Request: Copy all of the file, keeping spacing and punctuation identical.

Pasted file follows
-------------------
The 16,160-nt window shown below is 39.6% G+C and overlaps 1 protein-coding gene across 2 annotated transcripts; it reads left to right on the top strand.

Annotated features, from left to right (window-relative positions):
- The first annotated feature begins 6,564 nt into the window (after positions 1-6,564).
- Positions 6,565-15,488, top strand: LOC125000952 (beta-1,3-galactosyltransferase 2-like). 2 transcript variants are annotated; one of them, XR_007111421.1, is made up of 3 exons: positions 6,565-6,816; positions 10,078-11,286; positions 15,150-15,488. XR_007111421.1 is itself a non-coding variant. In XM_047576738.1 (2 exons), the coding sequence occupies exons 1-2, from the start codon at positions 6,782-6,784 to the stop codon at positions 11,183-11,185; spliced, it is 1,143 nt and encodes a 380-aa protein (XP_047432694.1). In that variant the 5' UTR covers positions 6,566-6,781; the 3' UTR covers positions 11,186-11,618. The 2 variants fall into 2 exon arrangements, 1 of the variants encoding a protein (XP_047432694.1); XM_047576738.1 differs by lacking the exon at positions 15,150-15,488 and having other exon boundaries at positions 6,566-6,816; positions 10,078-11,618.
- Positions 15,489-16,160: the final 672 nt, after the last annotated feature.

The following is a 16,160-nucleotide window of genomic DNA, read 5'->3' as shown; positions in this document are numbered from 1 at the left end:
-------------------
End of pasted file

The 16,160-nt window shown below is 39.6% G+C and overlaps 1 protein-coding gene across 2 annotated transcripts; it reads left to right on the top strand.

Annotated features, from left to right (window-relative positions):
- The first annotated feature begins 6,564 nt into the window (after positions 1-6,564).
- Positions 6,565-15,488, top strand: LOC125000952 (beta-1,3-galactosyltransferase 2-like). 2 transcript variants are annotated; one of them, XR_007111421.1, is made up of 3 exons: positions 6,565-6,816; positions 10,078-11,286; positions 15,150-15,488. XR_007111421.1 is itself a non-coding variant. In XM_047576738.1 (2 exons), the coding sequence occupies exons 1-2, from the start codon at positions 6,782-6,784 to the stop codon at positions 11,183-11,185; spliced, it is 1,143 nt and encodes a 380-aa protein (XP_047432694.1). In that variant the 5' UTR covers positions 6,566-6,781; the 3' UTR covers positions 11,186-11,618. The 2 variants fall into 2 exon arrangements, 1 of the variants encoding a protein (XP_047432694.1); XM_047576738.1 differs by lacking the exon at positions 15,150-15,488 and having other exon boundaries at positions 6,566-6,816; positions 10,078-11,618.
- Positions 15,489-16,160: the final 672 nt, after the last annotated feature.

The following is a 16,160-nucleotide window of genomic DNA, read 5'->3' as shown; positions in this document are numbered from 1 at the left end: